Some GTrends SE users have emailed me asking why they sometimes get “Forbidden” results and how to get rid of them. In a nutshell – you will get a “Forbidden” result when Google decides to ban your IP address (temporarily) because they detect that you are using an automated tool to search Google.com. GTrends SE needs to do Google searches to determine the “Competition” numbers.
In this tutorial I’ll explain how to prevent this block. Google’s proprietary detection algorithms are hard to fool, but the tricks I’ll mention below should be effective for most users.
Use longer Google grace period
The “grace period” is how long the application will wait between consecutive requests. Longer grace period = less likely to be blocked. 12 to 16 seconds work well in most cases. The setting is found under Settings -> Speed. Note that you can safely set the Google Trends grace period to a lower value (e.g. 2 seconds) to compensate for any loss in speed.
Enable “Always check searches first, competition second”.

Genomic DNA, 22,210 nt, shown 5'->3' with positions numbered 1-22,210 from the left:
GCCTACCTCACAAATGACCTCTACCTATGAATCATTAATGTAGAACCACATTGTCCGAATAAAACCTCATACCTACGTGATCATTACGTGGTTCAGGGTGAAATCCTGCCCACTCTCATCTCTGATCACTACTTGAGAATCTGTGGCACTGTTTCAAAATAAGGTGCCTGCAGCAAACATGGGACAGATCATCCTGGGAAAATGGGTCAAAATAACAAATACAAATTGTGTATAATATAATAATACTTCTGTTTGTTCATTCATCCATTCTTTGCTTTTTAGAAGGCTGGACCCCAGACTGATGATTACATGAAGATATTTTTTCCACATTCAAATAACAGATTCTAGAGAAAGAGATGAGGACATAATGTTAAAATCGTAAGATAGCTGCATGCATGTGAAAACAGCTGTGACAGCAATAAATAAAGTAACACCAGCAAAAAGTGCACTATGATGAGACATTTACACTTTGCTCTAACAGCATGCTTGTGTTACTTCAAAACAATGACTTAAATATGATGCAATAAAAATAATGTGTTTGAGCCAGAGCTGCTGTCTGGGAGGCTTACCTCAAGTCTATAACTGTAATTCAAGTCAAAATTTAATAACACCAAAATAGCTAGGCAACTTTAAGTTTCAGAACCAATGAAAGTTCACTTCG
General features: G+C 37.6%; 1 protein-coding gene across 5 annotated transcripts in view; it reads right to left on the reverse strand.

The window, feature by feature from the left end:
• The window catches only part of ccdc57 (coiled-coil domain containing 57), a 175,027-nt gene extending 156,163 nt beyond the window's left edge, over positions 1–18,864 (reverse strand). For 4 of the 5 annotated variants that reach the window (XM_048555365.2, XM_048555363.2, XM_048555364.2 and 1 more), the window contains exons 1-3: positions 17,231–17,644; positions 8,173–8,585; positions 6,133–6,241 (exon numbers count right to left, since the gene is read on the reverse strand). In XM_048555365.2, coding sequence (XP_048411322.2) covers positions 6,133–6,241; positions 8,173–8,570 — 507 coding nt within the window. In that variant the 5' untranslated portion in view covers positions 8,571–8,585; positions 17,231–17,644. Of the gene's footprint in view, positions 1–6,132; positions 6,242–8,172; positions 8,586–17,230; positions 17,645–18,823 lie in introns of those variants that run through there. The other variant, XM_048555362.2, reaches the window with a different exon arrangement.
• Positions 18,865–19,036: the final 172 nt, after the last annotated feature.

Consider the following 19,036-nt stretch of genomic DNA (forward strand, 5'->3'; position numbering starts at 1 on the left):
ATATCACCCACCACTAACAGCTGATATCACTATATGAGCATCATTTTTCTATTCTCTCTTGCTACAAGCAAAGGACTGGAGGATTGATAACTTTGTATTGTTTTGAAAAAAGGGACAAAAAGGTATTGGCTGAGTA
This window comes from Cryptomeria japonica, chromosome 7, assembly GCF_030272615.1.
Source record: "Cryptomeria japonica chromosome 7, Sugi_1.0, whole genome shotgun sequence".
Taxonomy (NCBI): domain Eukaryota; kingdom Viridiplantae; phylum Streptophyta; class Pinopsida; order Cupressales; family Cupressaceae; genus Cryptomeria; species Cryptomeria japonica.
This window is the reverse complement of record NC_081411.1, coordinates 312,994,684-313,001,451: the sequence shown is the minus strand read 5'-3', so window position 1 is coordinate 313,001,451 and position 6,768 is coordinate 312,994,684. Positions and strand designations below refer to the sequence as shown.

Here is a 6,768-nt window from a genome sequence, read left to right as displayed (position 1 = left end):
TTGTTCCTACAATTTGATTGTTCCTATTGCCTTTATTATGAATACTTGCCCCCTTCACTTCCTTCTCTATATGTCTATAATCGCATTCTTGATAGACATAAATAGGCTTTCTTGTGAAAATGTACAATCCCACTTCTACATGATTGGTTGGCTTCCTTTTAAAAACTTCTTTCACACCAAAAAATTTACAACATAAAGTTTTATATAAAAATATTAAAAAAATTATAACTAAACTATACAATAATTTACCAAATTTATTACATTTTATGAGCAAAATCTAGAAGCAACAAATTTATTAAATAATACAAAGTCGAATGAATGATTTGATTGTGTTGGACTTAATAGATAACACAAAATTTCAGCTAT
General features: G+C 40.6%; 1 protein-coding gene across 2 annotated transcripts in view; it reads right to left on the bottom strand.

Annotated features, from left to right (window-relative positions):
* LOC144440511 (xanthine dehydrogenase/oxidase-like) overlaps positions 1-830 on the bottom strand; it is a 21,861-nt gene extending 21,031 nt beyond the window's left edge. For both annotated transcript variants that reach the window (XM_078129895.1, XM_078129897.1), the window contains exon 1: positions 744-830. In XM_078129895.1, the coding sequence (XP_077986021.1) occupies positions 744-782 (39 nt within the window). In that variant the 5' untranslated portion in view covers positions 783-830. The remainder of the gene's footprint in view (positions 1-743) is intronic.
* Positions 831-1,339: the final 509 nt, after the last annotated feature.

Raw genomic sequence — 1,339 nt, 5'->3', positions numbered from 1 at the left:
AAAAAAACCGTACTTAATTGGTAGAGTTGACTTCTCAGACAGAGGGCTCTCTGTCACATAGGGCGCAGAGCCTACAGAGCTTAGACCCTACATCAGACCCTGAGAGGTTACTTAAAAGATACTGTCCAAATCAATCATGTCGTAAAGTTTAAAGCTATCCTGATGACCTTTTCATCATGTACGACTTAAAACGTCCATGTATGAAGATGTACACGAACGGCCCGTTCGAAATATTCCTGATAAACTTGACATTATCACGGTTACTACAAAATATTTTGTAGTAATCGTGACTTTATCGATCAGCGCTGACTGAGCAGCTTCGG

This option works very well together with the next trick, below.
Use “Negative thresholds“.
The idea is to decrease the number of searches that GTrends SE needs to do by quickly eliminating worthless keywords. This helps decrease the time needed to process a list of keywords and decreases the chances of getting a Google ban.
You can find this feature under Settings -> Criteria. Make sure the “Enable this feature” box is checked, set “Action” to “Don’t check the keywords any further” and set the “Less than X searches per day” value as high as you can afford to. For example, if you set it to “70 searches per day”, keywords that have less than 70 searches/day will not be fully checked – GTrends SE will stop analyzing those keywords as soon as the number of searches is determined.
There are no explicit rules on what numbers you should set in the “Negative threshold” section – choose what makes sense for the niche you’re researching.
Get a good proxy
Using an anonymous proxy is a very effective way to avoid being blocked by Google (though you need to switch the proxies now and then so that the proxies themselves don’t get banned). The real challenge is finding a good proxy – most of the freely available ones are of dubious quality and may have been already banned, even before you try to use them. I’ve already written a few posts on this topic :
While a few users have had success with commercial, subscription-based proxy providers, I’m reluctant to recommend a specific site. A few Google searches will likely turn up a number of proxy services – e.g. Socksify – use at your own risk.